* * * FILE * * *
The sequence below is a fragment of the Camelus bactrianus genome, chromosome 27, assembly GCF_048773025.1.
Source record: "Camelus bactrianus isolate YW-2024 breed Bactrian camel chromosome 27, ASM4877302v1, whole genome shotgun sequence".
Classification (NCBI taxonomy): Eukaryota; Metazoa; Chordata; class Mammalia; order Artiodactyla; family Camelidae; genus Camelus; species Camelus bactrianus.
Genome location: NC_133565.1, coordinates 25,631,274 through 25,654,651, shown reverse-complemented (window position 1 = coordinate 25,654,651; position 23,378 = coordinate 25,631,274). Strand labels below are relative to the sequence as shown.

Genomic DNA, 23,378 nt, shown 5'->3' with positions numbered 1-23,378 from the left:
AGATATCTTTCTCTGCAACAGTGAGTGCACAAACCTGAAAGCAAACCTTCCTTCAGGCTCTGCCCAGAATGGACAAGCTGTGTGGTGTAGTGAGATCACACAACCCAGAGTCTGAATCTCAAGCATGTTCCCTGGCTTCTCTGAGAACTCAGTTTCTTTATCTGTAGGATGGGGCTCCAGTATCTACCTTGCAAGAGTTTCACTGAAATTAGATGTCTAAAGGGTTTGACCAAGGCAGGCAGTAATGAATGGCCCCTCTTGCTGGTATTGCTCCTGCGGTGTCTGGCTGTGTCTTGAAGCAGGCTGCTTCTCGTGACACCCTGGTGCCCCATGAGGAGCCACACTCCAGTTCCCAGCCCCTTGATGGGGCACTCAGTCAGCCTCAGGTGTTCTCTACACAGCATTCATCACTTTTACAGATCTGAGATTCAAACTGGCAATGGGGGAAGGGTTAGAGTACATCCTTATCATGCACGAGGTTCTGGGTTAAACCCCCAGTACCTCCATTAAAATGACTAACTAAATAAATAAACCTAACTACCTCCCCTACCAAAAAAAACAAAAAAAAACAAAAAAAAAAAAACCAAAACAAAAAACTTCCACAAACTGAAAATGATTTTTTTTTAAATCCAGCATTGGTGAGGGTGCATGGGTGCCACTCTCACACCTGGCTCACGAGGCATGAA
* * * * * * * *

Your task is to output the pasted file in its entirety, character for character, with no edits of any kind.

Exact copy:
The sequence below is a fragment of the Camelus bactrianus genome, chromosome 27, assembly GCF_048773025.1.
Source record: "Camelus bactrianus isolate YW-2024 breed Bactrian camel chromosome 27, ASM4877302v1, whole genome shotgun sequence".
Classification (NCBI taxonomy): Eukaryota; Metazoa; Chordata; class Mammalia; order Artiodactyla; family Camelidae; genus Camelus; species Camelus bactrianus.
Genome location: NC_133565.1, coordinates 25,631,274 through 25,654,651, shown reverse-complemented (window position 1 = coordinate 25,654,651; position 23,378 = coordinate 25,631,274). Strand labels below are relative to the sequence as shown.

Genomic DNA, 23,378 nt, shown 5'->3' with positions numbered 1-23,378 from the left:
AGATATCTTTCTCTGCAACAGTGAGTGCACAAACCTGAAAGCAAACCTTCCTTCAGGCTCTGCCCAGAATGGACAAGCTGTGTGGTGTAGTGAGATCACACAACCCAGAGTCTGAATCTCAAGCATGTTCCCTGGCTTCTCTGAGAACTCAGTTTCTTTATCTGTAGGATGGGGCTCCAGTATCTACCTTGCAAGAGTTTCACTGAAATTAGATGTCTAAAGGGTTTGACCAAGGCAGGCAGTAATGAATGGCCCCTCTTGCTGGTATTGCTCCTGCGGTGTCTGGCTGTGTCTTGAAGCAGGCTGCTTCTCGTGACACCCTGGTGCCCCATGAGGAGCCACACTCCAGTTCCCAGCCCCTTGATGGGGCACTCAGTCAGCCTCAGGTGTTCTCTACACAGCATTCATCACTTTTACAGATCTGAGATTCAAACTGGCAATGGGGGAAGGGTTAGAGTACATCCTTATCATGCACGAGGTTCTGGGTTAAACCCCCAGTACCTCCATTAAAATGACTAACTAAATAAATAAACCTAACTACCTCCCCTACCAAAAAAAACAAAAAAAAACAAAAAAAAAAAAACCAAAACAAAAAACTTCCACAAACTGAAAATGATTTTTTTTTAAATCCAGCATTGGTGAGGGTGCATGGGTGCCACTCTCACACCTGGCTCACGAGGCATGAA